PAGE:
The United Nations Security Council has warmly welcomed the conclusion of negotiations earlier this week between the Government of Colombia and the Revolutionary Armed Forces of Colombia – People's Army (FARC-EP), and congratulated the Colombian people in achieving a final peace agreement, bringing an end to more than 50 years of conflict.
Reading a statement to the press following the Council's closed-door consultations today on Colombia, Siti Hajjar Adnin, Deputy Permanent Representative to the UN of Malaysia, which holds the 15-member body's presidency for the month, said the Council reiterated its commitment to supporting implementation of the ceasefire agreement, cessation of hostilities and the laying down of arms through the UN political mission in the country.
The statement said the Council also expressed full support to the efforts of the Special Representative of the Secretary General and Head of the UN Mission in Colombia, Jean Arnault, who had briefed the body for the first time today.
The Council's welcome follows the statement issued by the spokesperson for Secretary-General Ban Ki-moon this past Wednesday shortly after the talks wrapped up, which recalled that four years ago, the Colombian Government and the FARC-EP set out to resolve through dialogue one of the world's oldest armed conflicts.
Since 2012, the parties have been in talks hosted in Havana, Cuba. Throughout the discussions, negotiators reached agreement on key issues such as political participation, land rights, illicit drugs and victims' rights and transitional justice. Among other developments, the Government and the FARC-EP announced in May an agreement to release and reintegrate child soldiers from the opposition force. The parties also announced the establishment of a gender sub-commission to bolster the voice of women in the peace process.
In June, the Secretary-General travelled to Havana, where he witnessed the bilateral signing of a ceasefire and the laying down of arms and noted that the “peace process validates the perseverance of all those around the world who work to end violent conflict not through the destruction of the adversary, but through the patient search for compromise.”
Meanwhile today, UN Spokesperson Stéphane Dujarric said the UN Peacebuilding Fund has approved a total funding of $3 million for a project to support the collective reparations of victims of the armed conflict and help pave the way for the implementation of the peace agreements.
In a recent report to the Security Council, the Secretary General expressed his satisfaction with the preparedness of the UN political mission in Colombia, including the deployment of observers, who now number 80, which have enabled successful joint scoping visits to areas where the separation of forces and the laying down of arms will take place.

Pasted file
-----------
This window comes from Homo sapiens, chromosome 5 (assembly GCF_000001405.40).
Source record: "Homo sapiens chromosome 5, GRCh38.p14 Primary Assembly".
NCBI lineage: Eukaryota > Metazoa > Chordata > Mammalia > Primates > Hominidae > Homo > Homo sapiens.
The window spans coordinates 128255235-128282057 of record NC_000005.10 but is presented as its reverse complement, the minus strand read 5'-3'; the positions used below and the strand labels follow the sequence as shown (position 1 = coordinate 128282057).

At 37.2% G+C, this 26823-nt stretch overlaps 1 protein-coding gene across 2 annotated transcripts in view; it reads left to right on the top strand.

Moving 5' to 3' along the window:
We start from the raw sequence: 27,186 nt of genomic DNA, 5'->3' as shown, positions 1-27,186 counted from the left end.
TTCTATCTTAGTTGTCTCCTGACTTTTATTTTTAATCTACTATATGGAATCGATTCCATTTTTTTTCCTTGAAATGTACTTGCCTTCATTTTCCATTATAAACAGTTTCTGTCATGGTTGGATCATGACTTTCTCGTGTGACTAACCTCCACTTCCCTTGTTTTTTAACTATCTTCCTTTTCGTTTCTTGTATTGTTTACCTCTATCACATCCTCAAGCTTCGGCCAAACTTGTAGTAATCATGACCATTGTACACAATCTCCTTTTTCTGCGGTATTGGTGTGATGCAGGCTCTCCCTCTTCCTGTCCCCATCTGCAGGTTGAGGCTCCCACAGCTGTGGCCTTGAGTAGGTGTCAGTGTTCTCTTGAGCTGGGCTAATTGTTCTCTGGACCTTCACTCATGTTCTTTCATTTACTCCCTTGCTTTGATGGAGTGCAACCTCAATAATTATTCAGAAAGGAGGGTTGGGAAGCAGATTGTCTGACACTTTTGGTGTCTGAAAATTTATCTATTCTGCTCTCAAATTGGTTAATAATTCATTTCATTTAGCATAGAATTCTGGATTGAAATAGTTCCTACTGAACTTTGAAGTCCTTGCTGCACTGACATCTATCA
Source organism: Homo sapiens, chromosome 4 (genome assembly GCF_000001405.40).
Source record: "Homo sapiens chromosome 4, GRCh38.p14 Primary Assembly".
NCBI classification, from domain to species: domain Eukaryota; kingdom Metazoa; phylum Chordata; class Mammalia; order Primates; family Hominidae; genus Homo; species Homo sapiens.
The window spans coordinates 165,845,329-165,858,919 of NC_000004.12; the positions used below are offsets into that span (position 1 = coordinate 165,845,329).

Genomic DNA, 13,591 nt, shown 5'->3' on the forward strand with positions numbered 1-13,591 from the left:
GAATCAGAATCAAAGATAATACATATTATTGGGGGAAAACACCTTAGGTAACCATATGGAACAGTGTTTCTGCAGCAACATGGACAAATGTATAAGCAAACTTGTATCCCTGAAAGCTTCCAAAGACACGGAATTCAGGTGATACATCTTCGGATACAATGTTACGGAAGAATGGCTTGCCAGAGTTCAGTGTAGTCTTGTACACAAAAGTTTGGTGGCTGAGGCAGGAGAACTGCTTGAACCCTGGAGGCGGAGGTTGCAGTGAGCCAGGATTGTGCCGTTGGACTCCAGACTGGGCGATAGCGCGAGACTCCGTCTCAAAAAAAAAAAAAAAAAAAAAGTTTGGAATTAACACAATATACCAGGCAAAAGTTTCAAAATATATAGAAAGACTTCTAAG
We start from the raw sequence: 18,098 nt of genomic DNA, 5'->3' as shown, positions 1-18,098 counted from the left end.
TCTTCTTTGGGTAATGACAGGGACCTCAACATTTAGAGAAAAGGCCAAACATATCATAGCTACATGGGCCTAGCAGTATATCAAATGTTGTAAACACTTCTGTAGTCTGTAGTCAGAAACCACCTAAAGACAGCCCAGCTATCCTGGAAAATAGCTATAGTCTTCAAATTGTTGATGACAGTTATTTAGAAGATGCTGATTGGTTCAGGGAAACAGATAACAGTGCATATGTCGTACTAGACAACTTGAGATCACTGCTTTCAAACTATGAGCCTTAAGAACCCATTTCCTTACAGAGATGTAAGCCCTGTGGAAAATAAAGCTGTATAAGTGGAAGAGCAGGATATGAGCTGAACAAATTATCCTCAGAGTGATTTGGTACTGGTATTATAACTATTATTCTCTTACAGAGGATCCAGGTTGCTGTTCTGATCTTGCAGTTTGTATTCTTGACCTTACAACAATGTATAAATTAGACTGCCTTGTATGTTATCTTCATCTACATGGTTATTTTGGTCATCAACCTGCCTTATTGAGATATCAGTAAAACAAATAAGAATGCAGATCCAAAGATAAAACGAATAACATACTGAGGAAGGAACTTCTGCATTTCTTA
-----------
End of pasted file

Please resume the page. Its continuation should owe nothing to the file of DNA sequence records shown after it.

Mr. Ban stressed the working relationship between Colombian officers and FARC-EP combatants during recent visits and the positive reaction of the local population, “which all go to show that preparations are on track, not only from a technical viewpoint but also from a political perspective.”
The report outlines the UN Mission's timeframe for key tasks to lay down arms. The verification the FARC- EP's retrieval of collective weapons, grenades and munitions and their transportation to their camps is to be completed within 30 days of the entry into force of the final peace agreement.
Moreover, the verification of the destruction by FARC-EP of unstable weapons in the areas where their units were deployed, is to be completed within 60 days of the entry into force of the final peace agreement, monitoring individual and collective weapons held by FARC-EP in their respective camps in the established Zones. UN Mission observers permanently based in those camps will carry out this task.
Sixty to 150 days after the entry into force of the final peace agreement, the Mission is to receive individual and collective weapons, grenades and munitions from the FARC-EP, store them in secure facilities under permanent UN observation, and transport them out of the zones, following the destruction of ammunition and the decommissioning of weapons.
At the end of the process, the Mission will certify the completion of the laying down of arms, and inform the Government, the Security Council and the public.
“After so many years of conflict, it may be difficult for many Colombians to imagine a future in peace. Yet the opportunity is at hand today and I hope they will be able to seize it,” stressed the UN chief.